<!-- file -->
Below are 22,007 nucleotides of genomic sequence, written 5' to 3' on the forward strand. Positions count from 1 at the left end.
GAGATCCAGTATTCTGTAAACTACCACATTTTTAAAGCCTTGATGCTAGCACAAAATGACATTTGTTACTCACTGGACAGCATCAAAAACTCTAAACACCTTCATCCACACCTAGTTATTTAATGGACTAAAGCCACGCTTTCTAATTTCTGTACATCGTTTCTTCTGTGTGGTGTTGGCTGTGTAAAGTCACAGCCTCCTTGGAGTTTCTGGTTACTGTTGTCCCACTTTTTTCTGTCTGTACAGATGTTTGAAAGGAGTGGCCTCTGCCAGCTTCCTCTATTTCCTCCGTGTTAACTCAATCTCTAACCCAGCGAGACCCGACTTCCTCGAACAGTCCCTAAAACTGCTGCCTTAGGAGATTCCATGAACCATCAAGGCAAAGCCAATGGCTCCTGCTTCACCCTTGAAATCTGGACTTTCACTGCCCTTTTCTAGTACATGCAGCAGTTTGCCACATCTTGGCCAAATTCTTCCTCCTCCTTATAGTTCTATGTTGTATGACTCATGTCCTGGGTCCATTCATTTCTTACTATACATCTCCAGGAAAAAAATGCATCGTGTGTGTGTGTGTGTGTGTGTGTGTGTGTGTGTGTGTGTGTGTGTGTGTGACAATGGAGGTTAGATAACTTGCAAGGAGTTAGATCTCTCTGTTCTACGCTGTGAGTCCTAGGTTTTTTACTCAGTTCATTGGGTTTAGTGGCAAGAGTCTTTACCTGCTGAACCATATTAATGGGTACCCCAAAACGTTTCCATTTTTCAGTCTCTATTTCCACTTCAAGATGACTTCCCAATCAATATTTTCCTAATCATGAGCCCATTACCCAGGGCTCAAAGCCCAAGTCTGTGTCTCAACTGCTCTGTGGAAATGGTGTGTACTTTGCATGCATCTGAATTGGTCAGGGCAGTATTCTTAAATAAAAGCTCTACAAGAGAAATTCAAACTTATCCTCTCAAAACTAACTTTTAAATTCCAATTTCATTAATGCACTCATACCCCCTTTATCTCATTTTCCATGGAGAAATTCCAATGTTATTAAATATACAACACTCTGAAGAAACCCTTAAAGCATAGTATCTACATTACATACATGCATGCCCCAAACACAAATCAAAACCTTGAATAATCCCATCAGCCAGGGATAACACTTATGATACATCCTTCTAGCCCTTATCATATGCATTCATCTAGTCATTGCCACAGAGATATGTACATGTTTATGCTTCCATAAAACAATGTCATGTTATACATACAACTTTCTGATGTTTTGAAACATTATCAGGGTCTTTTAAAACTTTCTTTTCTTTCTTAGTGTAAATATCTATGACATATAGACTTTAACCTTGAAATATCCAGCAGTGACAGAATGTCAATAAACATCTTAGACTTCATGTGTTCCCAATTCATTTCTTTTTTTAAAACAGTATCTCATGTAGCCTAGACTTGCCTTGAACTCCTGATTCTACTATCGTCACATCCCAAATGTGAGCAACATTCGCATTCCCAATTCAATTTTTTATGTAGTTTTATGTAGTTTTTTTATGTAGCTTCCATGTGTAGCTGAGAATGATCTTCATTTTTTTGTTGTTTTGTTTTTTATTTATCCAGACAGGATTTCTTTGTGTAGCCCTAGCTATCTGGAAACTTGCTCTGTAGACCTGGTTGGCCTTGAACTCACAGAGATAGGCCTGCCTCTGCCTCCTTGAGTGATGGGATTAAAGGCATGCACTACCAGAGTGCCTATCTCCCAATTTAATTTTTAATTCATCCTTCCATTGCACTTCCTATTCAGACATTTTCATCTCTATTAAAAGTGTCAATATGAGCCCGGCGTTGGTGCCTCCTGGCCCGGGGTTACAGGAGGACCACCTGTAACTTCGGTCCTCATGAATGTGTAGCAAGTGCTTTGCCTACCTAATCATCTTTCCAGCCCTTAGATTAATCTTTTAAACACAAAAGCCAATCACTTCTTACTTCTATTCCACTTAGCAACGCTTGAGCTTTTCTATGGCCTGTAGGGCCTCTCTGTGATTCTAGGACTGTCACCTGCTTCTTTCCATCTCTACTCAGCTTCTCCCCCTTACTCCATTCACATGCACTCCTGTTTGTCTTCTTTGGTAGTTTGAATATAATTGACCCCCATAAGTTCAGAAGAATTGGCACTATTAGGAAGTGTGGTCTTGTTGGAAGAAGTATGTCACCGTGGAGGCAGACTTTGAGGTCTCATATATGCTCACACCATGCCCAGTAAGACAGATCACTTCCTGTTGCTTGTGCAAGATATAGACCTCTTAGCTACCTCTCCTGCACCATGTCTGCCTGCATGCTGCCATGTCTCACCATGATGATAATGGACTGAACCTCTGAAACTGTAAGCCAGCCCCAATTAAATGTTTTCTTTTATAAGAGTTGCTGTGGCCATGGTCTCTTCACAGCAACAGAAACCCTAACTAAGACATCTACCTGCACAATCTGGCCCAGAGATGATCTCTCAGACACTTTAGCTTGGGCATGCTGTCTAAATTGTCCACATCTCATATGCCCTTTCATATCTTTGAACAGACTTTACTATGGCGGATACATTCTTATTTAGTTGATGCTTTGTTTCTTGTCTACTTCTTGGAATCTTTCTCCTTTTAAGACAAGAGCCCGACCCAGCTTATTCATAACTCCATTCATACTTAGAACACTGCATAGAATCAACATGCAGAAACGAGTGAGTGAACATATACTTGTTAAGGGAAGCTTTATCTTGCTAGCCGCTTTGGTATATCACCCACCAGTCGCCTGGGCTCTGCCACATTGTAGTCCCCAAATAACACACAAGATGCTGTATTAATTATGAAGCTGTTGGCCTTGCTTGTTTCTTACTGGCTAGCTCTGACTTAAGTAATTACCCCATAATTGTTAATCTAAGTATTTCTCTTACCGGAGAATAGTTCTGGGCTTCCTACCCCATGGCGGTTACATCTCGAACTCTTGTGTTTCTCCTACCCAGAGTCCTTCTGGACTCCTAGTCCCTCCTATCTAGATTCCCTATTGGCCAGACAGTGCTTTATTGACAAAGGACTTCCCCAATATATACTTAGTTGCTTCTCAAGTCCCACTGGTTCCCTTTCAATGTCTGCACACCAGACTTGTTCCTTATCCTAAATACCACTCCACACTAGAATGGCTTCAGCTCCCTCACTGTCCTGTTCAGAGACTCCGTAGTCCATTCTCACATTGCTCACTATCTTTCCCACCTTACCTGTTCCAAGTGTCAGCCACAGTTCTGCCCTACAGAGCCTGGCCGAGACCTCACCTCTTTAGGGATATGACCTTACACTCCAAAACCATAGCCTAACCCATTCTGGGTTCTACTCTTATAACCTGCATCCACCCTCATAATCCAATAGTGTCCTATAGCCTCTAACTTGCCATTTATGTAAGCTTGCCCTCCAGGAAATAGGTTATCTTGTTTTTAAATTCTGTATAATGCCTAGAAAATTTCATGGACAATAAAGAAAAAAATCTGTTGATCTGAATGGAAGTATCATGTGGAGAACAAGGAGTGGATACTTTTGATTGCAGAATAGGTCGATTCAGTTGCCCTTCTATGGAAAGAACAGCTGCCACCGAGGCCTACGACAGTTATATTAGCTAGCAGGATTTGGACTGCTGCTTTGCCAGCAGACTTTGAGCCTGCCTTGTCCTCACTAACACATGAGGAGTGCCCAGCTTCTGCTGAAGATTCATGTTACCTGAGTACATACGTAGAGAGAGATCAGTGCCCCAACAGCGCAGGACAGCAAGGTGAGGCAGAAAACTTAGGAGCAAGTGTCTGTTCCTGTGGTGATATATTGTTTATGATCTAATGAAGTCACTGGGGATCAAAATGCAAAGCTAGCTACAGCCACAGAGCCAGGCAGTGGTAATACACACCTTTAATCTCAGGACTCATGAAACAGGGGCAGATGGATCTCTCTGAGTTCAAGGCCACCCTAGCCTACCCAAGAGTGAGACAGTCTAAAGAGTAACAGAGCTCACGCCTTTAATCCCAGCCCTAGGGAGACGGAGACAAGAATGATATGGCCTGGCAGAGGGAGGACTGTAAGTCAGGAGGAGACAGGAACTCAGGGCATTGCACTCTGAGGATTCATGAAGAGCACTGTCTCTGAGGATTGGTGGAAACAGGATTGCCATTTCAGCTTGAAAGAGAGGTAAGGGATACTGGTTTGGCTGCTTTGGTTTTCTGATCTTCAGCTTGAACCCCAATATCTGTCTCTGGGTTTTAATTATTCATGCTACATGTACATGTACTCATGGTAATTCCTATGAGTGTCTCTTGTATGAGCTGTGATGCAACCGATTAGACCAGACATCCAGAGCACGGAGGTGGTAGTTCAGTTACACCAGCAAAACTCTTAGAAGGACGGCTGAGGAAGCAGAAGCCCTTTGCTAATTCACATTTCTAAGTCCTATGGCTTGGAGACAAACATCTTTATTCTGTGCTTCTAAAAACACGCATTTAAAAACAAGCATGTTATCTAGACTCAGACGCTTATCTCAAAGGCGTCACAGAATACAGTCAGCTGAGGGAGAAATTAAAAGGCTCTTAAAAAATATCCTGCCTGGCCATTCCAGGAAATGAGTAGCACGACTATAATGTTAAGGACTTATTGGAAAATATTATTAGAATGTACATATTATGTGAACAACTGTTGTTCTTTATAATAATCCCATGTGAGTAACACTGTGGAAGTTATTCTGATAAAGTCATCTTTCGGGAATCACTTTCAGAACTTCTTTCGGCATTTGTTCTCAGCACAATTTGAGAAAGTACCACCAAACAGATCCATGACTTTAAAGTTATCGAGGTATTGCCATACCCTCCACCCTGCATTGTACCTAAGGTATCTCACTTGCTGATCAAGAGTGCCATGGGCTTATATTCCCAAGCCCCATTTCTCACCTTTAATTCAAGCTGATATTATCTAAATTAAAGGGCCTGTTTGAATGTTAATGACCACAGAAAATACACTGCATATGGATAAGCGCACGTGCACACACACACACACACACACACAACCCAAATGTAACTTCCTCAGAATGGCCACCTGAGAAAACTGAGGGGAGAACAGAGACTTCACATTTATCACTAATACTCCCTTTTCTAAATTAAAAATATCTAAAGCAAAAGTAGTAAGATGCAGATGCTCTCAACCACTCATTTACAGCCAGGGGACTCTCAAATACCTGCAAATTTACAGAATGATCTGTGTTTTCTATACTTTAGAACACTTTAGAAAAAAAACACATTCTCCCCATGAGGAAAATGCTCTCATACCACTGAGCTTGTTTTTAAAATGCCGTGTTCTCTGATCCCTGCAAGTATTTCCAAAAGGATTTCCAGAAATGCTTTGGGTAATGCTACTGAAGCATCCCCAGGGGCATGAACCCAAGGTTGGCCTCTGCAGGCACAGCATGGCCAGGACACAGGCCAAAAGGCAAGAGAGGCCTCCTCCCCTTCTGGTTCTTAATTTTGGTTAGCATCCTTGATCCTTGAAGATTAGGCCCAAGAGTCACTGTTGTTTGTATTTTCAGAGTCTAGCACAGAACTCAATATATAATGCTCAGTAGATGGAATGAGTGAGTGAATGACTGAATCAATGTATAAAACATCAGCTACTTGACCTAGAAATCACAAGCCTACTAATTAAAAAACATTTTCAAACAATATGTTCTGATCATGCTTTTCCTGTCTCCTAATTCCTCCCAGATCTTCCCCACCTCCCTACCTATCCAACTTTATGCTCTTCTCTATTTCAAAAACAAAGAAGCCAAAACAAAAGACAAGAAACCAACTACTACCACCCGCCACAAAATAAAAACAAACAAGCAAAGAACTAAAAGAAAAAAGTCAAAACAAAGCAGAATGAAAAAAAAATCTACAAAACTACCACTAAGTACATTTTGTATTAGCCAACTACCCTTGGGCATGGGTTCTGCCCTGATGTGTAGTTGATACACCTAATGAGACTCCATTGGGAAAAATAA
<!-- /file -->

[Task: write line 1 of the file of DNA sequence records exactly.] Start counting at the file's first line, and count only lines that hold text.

Below are 22,007 nucleotides of genomic sequence, written 5' to 3' on the forward strand. Positions count from 1 at the left end.